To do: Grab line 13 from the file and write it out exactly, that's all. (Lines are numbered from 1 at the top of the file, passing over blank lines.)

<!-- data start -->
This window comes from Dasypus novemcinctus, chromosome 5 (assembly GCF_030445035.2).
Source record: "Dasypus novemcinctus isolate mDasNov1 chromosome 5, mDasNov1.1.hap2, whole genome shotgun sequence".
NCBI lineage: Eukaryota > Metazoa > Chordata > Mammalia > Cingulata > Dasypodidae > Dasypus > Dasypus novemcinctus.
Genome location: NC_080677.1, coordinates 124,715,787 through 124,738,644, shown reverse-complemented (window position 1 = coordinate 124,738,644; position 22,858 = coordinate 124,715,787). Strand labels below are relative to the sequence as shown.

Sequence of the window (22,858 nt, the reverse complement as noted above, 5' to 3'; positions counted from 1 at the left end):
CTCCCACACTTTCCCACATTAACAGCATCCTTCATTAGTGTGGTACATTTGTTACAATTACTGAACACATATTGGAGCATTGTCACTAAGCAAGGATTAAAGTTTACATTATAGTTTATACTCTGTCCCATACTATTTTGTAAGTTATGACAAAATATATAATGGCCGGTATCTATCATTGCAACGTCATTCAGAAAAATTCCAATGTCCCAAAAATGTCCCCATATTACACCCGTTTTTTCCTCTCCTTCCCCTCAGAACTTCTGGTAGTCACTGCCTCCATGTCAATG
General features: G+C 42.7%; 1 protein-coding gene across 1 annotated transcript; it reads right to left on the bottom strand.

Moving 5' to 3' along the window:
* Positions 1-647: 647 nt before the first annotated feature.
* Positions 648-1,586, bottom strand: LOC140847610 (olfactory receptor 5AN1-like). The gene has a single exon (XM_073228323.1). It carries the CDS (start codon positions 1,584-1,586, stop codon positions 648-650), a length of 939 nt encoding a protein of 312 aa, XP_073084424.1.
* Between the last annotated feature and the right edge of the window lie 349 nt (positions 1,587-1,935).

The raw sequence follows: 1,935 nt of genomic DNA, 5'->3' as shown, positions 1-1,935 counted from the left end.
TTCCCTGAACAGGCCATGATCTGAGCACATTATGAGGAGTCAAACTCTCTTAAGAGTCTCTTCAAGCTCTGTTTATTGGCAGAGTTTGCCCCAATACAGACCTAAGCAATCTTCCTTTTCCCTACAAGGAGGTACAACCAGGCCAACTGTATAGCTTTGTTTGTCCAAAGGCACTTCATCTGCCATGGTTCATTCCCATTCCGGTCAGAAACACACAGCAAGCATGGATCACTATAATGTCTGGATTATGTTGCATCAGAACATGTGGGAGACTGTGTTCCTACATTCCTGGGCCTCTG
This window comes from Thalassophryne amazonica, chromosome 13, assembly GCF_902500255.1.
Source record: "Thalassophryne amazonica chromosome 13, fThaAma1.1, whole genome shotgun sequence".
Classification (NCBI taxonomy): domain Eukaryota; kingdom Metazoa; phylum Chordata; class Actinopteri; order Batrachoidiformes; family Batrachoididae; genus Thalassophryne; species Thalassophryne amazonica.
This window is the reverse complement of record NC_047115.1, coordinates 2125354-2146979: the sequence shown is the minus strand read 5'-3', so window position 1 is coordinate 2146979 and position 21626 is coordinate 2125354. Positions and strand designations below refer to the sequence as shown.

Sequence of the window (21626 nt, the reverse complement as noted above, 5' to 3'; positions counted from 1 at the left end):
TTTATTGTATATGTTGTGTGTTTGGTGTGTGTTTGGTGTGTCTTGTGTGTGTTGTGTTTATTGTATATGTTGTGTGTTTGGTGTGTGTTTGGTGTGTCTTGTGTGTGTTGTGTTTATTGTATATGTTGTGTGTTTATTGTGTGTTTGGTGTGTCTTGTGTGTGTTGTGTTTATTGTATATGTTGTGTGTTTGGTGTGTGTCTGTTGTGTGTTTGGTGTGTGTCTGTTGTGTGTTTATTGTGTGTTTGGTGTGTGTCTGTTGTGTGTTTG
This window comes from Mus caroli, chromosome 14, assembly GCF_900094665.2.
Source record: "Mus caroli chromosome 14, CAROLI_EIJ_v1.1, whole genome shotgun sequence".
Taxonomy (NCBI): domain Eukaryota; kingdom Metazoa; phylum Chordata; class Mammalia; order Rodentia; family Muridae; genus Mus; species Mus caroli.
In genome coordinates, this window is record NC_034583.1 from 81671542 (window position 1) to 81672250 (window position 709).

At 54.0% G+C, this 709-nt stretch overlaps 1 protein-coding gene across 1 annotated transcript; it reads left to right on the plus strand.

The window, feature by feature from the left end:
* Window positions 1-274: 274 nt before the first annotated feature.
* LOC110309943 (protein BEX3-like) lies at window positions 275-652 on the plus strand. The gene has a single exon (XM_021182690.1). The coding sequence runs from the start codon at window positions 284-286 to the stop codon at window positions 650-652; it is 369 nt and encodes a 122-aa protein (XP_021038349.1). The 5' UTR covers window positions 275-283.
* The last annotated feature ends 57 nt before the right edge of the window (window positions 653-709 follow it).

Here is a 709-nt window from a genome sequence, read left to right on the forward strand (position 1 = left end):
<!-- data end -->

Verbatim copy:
TTCCCTGAACAGGCCATGATCTGAGCACATTATGAGGAGTCAAACTCTCTTAAGAGTCTCTTCAAGCTCTGTTTATTGGCAGAGTTTGCCCCAATACAGACCTAAGCAATCTTCCTTTTCCCTACAAGGAGGTACAACCAGGCCAACTGTATAGCTTTGTTTGTCCAAAGGCACTTCATCTGCCATGGTTCATTCCCATTCCGGTCAGAAACACACAGCAAGCATGGATCACTATAATGTCTGGATTATGTTGCATCAGAACATGTGGGAGACTGTGTTCCTACATTCCTGGGCCTCTG